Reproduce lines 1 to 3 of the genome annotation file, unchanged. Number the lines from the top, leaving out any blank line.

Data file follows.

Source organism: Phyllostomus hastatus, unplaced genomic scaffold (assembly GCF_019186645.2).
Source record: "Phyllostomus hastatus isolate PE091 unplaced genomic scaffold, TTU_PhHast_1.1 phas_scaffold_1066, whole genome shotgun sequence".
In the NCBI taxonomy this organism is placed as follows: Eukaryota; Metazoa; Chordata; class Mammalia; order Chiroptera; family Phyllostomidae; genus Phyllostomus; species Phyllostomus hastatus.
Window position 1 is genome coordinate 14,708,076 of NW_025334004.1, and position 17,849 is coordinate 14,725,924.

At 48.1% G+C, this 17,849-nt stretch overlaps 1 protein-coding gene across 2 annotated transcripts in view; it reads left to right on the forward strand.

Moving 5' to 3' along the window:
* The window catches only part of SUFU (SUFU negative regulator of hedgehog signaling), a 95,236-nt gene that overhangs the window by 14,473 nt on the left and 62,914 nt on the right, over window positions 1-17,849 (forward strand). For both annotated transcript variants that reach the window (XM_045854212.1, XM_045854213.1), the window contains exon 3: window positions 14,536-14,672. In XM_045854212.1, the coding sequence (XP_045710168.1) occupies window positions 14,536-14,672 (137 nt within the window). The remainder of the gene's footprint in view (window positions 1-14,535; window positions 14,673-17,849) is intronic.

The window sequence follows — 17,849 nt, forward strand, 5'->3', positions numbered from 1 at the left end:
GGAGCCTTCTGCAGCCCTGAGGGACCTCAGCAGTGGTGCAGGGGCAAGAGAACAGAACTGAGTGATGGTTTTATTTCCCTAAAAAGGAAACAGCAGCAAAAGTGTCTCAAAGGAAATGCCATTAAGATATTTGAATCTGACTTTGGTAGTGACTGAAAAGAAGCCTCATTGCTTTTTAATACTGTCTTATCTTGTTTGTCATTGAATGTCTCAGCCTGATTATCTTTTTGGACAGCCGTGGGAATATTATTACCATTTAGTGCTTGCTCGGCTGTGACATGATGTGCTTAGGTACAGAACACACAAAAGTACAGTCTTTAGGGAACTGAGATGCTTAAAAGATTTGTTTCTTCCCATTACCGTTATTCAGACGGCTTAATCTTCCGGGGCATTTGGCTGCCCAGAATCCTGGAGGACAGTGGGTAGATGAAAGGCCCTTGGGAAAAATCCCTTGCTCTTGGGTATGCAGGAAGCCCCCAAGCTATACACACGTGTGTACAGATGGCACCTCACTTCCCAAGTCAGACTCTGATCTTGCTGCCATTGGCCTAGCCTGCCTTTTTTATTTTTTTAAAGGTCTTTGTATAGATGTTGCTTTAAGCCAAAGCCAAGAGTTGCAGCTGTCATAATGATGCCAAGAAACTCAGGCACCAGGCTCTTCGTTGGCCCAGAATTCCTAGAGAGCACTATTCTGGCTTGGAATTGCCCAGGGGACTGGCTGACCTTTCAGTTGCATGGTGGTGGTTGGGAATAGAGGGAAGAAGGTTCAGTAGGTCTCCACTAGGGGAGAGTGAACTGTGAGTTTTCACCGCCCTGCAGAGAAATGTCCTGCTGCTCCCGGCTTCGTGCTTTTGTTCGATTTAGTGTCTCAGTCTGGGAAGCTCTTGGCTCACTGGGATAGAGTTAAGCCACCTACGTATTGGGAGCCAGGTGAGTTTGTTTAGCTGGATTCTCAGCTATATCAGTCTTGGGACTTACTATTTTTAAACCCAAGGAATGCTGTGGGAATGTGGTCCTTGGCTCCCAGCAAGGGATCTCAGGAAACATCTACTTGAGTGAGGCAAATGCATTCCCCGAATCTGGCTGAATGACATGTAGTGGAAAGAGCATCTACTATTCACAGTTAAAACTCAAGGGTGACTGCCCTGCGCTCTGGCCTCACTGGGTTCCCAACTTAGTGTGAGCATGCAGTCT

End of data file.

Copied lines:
Source organism: Phyllostomus hastatus, unplaced genomic scaffold (assembly GCF_019186645.2).
Source record: "Phyllostomus hastatus isolate PE091 unplaced genomic scaffold, TTU_PhHast_1.1 phas_scaffold_1066, whole genome shotgun sequence".
In the NCBI taxonomy this organism is placed as follows: Eukaryota; Metazoa; Chordata; class Mammalia; order Chiroptera; family Phyllostomidae; genus Phyllostomus; species Phyllostomus hastatus.